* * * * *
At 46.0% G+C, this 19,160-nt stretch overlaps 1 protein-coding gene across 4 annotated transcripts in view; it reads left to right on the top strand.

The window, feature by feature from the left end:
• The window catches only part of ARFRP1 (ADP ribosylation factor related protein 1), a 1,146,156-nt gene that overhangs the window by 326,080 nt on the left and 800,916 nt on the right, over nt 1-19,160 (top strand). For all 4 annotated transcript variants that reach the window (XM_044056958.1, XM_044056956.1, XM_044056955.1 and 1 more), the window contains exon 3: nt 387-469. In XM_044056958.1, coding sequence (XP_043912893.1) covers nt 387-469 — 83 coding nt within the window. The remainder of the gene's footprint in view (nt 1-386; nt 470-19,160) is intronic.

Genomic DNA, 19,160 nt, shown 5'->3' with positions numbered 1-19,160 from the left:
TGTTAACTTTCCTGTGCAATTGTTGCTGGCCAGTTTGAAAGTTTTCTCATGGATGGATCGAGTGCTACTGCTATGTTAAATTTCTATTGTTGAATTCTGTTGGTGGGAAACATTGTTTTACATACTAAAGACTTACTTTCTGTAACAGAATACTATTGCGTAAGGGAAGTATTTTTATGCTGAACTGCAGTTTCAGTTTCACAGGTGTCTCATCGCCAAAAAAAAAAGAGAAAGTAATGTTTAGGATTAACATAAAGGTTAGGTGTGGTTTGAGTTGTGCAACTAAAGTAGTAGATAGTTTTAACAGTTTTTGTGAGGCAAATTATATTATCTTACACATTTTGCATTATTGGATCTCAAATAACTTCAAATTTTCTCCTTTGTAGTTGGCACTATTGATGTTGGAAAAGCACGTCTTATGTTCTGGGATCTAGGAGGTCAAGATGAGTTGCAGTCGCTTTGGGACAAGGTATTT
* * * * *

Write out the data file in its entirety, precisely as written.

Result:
At 46.0% G+C, this 19,160-nt stretch overlaps 1 protein-coding gene across 4 annotated transcripts in view; it reads left to right on the top strand.

The window, feature by feature from the left end:
• The window catches only part of ARFRP1 (ADP ribosylation factor related protein 1), a 1,146,156-nt gene that overhangs the window by 326,080 nt on the left and 800,916 nt on the right, over nt 1-19,160 (top strand). For all 4 annotated transcript variants that reach the window (XM_044056958.1, XM_044056956.1, XM_044056955.1 and 1 more), the window contains exon 3: nt 387-469. In XM_044056958.1, coding sequence (XP_043912893.1) covers nt 387-469 — 83 coding nt within the window. The remainder of the gene's footprint in view (nt 1-386; nt 470-19,160) is intronic.

Genomic DNA, 19,160 nt, shown 5'->3' with positions numbered 1-19,160 from the left:
TGTTAACTTTCCTGTGCAATTGTTGCTGGCCAGTTTGAAAGTTTTCTCATGGATGGATCGAGTGCTACTGCTATGTTAAATTTCTATTGTTGAATTCTGTTGGTGGGAAACATTGTTTTACATACTAAAGACTTACTTTCTGTAACAGAATACTATTGCGTAAGGGAAGTATTTTTATGCTGAACTGCAGTTTCAGTTTCACAGGTGTCTCATCGCCAAAAAAAAAAGAGAAAGTAATGTTTAGGATTAACATAAAGGTTAGGTGTGGTTTGAGTTGTGCAACTAAAGTAGTAGATAGTTTTAACAGTTTTTGTGAGGCAAATTATATTATCTTACACATTTTGCATTATTGGATCTCAAATAACTTCAAATTTTCTCCTTTGTAGTTGGCACTATTGATGTTGGAAAAGCACGTCTTATGTTCTGGGATCTAGGAGGTCAAGATGAGTTGCAGTCGCTTTGGGACAAGGTATTT